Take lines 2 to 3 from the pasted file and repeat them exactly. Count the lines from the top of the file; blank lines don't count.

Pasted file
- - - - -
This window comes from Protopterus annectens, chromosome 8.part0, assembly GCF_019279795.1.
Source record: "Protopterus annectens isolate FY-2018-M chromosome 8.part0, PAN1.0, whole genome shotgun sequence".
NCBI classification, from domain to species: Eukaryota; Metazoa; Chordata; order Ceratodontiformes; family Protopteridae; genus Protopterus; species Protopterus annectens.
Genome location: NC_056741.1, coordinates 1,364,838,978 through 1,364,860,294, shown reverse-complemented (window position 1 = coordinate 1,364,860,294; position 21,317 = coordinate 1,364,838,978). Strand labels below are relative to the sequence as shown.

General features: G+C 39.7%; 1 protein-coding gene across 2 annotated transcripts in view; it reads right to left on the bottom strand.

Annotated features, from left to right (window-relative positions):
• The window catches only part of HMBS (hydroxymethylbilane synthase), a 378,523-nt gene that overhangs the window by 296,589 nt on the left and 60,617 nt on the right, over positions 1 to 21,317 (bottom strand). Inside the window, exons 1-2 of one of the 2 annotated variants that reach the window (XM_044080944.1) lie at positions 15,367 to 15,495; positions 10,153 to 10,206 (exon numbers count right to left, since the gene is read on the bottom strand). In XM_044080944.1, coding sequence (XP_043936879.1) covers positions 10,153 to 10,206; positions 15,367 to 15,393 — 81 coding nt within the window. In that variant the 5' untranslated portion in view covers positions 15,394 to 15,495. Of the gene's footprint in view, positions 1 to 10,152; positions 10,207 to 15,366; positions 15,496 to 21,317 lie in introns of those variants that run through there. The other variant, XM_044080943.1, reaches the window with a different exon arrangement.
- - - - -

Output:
Source record: "Protopterus annectens isolate FY-2018-M chromosome 8.part0, PAN1.0, whole genome shotgun sequence".
NCBI classification, from domain to species: Eukaryota; Metazoa; Chordata; order Ceratodontiformes; family Protopteridae; genus Protopterus; species Protopterus annectens.